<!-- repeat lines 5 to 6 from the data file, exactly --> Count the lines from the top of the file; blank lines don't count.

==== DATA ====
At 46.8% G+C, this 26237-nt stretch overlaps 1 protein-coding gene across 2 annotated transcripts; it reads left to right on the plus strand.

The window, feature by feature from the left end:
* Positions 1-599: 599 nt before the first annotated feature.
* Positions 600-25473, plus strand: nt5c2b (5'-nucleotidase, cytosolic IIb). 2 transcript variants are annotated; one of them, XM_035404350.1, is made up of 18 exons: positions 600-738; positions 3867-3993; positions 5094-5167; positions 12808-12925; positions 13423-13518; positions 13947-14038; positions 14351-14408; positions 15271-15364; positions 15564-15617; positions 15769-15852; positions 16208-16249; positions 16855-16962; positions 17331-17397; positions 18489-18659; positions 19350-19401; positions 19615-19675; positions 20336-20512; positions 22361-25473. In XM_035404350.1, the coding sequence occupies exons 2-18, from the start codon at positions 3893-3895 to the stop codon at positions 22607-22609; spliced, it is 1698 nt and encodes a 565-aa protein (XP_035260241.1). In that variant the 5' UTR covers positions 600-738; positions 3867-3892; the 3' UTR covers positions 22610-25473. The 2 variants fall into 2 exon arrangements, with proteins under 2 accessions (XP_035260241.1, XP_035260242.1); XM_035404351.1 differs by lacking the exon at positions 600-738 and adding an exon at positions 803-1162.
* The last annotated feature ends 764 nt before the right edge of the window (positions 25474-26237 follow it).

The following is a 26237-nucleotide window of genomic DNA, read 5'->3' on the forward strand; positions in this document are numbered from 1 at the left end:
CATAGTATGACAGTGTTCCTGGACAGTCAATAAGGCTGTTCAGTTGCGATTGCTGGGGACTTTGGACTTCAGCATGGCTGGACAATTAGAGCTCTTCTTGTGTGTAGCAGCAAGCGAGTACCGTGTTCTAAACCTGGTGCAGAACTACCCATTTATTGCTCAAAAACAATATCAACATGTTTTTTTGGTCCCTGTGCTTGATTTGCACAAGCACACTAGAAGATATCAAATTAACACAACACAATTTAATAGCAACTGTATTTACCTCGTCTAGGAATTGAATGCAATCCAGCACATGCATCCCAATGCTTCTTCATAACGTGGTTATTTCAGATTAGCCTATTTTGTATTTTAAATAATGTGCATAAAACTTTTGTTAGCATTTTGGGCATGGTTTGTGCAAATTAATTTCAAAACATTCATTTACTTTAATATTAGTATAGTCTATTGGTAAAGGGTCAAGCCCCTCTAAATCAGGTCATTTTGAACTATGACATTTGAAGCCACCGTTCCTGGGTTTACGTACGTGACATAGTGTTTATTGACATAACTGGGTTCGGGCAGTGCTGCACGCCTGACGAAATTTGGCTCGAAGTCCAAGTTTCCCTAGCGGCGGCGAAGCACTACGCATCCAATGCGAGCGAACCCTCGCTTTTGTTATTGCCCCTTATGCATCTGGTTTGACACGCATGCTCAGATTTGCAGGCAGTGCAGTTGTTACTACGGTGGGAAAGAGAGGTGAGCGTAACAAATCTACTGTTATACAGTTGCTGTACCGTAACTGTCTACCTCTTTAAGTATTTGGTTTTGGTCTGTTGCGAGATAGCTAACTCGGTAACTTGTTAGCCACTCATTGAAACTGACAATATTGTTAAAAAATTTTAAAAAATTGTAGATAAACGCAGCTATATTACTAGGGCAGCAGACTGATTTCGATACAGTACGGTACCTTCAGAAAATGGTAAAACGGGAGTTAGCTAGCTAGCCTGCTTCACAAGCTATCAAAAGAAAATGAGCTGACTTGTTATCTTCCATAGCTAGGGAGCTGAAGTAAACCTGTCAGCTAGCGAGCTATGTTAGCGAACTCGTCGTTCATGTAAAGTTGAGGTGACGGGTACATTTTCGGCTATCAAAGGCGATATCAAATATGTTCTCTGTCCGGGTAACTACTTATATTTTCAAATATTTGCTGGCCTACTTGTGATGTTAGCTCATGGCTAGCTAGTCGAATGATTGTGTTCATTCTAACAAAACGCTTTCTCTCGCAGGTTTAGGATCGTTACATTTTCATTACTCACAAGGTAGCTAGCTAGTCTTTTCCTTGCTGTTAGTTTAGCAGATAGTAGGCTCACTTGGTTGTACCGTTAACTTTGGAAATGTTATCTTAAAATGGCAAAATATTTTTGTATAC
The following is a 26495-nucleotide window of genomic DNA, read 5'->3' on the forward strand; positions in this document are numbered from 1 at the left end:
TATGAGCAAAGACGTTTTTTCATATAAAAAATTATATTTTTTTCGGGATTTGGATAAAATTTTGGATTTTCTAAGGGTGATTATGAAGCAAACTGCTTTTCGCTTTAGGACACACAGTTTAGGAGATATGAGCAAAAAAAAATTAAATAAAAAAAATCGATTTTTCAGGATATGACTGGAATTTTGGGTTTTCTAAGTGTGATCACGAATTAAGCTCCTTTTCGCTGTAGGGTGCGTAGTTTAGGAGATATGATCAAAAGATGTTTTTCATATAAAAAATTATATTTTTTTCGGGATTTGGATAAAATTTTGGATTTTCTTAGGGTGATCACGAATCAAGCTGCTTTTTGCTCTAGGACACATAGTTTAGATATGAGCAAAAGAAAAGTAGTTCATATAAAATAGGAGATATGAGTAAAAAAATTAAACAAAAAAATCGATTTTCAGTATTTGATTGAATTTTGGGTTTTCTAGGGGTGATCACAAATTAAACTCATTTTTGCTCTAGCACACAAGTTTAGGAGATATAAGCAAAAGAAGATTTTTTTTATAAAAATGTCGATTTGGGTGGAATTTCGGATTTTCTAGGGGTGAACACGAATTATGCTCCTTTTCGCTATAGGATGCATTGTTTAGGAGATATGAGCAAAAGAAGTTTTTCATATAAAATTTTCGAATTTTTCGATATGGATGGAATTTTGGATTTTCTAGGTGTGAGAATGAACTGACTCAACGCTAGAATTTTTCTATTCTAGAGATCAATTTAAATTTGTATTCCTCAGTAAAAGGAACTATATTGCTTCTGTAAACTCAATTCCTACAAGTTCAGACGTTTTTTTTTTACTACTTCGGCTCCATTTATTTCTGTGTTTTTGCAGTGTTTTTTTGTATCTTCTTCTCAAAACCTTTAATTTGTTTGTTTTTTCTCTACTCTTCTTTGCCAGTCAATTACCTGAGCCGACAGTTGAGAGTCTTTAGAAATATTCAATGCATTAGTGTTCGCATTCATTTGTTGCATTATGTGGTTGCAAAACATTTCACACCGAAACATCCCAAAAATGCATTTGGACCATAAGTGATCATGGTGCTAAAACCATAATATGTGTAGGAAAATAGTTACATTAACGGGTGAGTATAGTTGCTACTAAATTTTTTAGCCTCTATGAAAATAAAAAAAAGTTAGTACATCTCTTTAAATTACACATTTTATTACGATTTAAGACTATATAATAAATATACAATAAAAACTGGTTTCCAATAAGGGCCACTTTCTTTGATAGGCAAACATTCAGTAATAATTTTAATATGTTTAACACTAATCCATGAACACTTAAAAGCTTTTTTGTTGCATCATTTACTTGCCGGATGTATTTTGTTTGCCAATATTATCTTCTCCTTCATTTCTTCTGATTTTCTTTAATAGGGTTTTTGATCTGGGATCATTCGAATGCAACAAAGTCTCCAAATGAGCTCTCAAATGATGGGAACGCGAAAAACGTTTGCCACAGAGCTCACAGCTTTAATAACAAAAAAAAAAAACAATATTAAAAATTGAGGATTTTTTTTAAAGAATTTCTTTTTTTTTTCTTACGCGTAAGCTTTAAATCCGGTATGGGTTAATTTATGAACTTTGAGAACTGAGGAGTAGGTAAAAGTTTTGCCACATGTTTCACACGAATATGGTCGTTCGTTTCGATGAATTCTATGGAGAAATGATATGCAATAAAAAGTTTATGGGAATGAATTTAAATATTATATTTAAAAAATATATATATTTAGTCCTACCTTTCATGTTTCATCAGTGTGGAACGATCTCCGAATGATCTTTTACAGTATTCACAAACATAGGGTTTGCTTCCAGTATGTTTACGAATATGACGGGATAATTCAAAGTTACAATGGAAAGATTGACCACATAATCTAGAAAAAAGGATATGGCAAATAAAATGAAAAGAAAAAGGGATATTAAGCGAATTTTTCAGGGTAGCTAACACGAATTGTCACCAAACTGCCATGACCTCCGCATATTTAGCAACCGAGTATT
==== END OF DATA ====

* The last annotated feature ends 764 nt before the right edge of the window (positions 25474-26237 follow it).

The following is a 26237-nucleotide window of genomic DNA, read 5'->3' on the forward strand; positions in this document are numbered from 1 at the left end: